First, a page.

A few months later is the school festival, and miniT is headlining the concert portion in the gym. Kyoko's band is playing 3 covers of American pop punk hits (some Avril Lavigne songs) along with one original composition, called "Let's Diet", that Kyoko wrote in English and asked me to correct for her, which I did to the best of my ability. Meaning I did so with the aim in mind of not making it into idiomatic English, since it would then lose the charm of phrases that no native speaker would think of. She also asked me for the specific pronunciations of different words in the songs, and then came to me constantly in the days leading up to the festival to double check her pronunciation and make sure she hadn't gotten it mixed up in the interim between meetings with me. There's actually a video on YouTube of her band performing this song in concert, along with subtitles:
miniT - "Let's Diet"
Needless to say, miniT was a big hit at the school festival. While I was pleasantly surprised by how capable and tight they performed their songs, I thought their problem was the material they were covering or being inspired by. Avril Lavigne and Hilary Duff aren't exactly fertile ground - in a musical sense, at least - and unlikely to inspire anything more than more cynical attempts to co-opt punk culture. What's strange or sad about Japan is that listening to Avril kind of would be punk there, since even American pop is quite hip compared to the insanely over-produced and under-performed sugar slurry of J-Pop. At least Avril songs have actual instruments in them.
For comparison's sake, here's a song by SMAP, the most popular pop group in Japan for like the last decade, none of whose members can actually sing alone, let alone together:
SMAP - "Sekai ni Hitsotsu dake no Hana" (The Only Flower in the World)
You'd think if you got 5 guys in a group together, you'd practice harmonizing, or at least, introduce the concept. But no.
There's also Ayumi Hamasaki, the "Empress of Pop," who has sold 50 million records and had a #1 single every year for 10 years, but does not look or sing like a human being. Or Def Tech, this unbelievably terrible rap group that had a hit with this one song for what seemed like the duration of my time in the JET Programme:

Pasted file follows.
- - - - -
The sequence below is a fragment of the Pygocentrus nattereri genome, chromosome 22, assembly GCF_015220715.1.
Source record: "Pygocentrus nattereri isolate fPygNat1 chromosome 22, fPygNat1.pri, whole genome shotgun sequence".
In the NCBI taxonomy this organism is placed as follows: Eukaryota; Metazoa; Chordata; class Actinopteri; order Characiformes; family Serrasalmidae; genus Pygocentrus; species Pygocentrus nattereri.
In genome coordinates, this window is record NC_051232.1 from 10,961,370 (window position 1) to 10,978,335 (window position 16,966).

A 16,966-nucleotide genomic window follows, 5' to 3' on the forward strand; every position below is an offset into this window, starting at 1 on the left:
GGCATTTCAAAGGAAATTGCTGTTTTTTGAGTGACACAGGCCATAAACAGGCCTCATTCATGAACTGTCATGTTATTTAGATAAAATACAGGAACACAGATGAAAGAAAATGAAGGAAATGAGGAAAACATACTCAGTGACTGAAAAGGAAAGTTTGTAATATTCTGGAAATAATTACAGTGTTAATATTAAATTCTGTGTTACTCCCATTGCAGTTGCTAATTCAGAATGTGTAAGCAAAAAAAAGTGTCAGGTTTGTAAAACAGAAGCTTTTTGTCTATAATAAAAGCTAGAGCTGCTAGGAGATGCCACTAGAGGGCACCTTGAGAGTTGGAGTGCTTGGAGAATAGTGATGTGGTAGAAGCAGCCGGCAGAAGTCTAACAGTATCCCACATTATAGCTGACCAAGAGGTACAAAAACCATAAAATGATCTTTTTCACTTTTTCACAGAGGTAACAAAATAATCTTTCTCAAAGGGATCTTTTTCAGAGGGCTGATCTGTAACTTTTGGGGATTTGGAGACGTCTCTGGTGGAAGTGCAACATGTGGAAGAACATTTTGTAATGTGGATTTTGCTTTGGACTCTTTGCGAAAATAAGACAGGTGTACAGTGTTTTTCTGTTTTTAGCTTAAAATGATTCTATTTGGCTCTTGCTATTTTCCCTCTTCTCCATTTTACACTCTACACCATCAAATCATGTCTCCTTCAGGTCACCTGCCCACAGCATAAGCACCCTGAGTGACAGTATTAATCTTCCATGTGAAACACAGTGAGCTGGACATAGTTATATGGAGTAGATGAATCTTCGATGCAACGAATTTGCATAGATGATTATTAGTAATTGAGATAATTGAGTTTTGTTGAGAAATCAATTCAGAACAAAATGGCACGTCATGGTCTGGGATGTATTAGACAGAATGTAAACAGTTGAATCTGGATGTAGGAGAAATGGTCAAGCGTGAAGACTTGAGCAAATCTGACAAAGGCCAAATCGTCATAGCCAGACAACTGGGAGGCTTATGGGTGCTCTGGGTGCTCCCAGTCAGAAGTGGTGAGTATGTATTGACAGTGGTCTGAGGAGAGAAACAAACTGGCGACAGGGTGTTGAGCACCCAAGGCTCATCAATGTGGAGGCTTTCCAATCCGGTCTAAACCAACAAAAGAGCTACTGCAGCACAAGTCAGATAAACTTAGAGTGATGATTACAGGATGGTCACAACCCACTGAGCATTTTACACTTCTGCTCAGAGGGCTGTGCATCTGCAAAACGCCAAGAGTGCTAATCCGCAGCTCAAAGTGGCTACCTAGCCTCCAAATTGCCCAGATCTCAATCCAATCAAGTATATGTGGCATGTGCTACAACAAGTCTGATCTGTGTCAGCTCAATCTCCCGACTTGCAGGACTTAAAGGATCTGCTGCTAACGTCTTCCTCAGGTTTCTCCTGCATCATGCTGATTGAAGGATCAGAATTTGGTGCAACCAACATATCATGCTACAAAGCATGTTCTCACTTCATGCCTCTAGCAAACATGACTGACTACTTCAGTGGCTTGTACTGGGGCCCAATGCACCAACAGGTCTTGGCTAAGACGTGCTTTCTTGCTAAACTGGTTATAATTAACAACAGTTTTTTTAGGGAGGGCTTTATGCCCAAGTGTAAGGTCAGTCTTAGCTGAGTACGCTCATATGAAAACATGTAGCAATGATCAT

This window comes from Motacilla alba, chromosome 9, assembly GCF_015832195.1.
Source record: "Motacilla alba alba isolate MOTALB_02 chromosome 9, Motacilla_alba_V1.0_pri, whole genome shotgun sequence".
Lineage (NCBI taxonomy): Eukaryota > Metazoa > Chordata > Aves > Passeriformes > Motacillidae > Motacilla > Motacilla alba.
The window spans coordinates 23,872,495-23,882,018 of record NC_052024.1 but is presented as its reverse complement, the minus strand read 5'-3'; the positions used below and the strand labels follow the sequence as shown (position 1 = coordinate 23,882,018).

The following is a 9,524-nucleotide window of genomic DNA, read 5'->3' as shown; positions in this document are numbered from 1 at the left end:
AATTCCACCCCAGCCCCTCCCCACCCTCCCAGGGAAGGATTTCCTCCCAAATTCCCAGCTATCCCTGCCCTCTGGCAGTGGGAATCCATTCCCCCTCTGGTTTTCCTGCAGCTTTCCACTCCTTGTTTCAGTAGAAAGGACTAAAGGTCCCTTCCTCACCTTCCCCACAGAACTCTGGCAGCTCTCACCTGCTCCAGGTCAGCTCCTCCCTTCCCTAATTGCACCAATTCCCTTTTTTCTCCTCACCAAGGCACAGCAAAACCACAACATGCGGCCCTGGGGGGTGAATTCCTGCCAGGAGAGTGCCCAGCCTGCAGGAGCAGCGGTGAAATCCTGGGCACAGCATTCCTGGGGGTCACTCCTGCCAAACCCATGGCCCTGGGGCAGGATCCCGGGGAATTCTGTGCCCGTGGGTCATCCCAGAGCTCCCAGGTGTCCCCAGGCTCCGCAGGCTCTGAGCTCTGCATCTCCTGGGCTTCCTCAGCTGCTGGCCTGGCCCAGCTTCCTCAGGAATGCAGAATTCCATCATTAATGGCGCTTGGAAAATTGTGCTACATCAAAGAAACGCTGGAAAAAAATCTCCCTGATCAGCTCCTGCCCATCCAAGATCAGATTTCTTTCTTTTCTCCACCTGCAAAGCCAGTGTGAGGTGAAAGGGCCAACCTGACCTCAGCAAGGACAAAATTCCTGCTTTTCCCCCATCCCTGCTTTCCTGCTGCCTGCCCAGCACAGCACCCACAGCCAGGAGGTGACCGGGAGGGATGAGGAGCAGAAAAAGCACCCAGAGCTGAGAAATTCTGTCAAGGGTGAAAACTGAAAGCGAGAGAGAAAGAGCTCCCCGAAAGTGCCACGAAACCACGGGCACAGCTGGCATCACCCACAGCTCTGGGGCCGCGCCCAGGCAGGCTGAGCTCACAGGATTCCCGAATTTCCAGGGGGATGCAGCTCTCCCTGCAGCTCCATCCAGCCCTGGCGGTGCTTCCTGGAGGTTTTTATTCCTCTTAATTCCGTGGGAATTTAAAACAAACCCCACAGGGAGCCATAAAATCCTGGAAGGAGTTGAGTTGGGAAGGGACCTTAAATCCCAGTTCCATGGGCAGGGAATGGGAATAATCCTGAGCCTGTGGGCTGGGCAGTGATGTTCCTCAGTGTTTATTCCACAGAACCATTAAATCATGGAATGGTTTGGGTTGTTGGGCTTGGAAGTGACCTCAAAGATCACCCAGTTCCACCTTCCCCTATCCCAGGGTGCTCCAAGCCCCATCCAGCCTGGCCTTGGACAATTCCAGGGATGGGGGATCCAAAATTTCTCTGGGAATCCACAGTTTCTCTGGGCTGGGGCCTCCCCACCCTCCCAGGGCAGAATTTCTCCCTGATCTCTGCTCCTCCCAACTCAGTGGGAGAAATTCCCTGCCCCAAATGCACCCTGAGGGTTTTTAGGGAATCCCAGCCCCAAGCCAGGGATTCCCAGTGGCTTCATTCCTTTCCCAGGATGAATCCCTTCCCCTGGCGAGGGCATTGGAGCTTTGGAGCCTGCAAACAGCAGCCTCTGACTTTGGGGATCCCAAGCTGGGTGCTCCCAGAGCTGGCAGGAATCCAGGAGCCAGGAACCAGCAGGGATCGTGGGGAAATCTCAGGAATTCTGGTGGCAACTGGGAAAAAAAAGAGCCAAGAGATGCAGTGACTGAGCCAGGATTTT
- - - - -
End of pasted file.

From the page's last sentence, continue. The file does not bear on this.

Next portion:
Def Tech - "My Way"
Shudder... I would often tell my students that if they didn't hate that song passionately they clearly needed to study more English to improve their listening comprehension.
Anyway, my point was that in comparison to this kind of "music," Avril is pretty fantastic. But like I told Kyoko, considering she's playing her own guitar, writing songs, and performing without intense vocal modulation, she's already cooler than Avril, so she should aim a little higher. I give her cds by bands that might be a little more suited for her goals - like Sleater-Kinney, an all-girl rock group - along with bios of each of the bands. Later, she tells me which songs she liked on each album and we talk about why, which leads to more recommendations. One day, she tells me she really liked the Pixies album Surfer Rosa, and it occurs to me that the song "Gigantic" is actually one of the few songs on the album sung by the female bassist. I do a quick search online, find the guitar and bass tabs, print them out, and pass them along to Kyoko.
Months later, after I've left the school and moved to Tokyo, I get a DVD in the mail with a note from Kyoko. She tells me the DVD is a recording of a recent concert in Hamamatsu, and I'm to specifically watch the part that starts about 9 minutes in.
And there I find miniT performing "Gigantic" by the Pixies:
In her note, she apologizes for the poor performance, saying it was their first try at playing it live. She also tells me that she's studying hard now so she can attend college next year and be able to study abroad in the US. I'm hoping the next time I see Kyoko will be playing a gig somewhere in LA or NYC, and though I'd love to see her play the Pixies live, I'm looking forward more to seeing what she's been inspired to write on her own.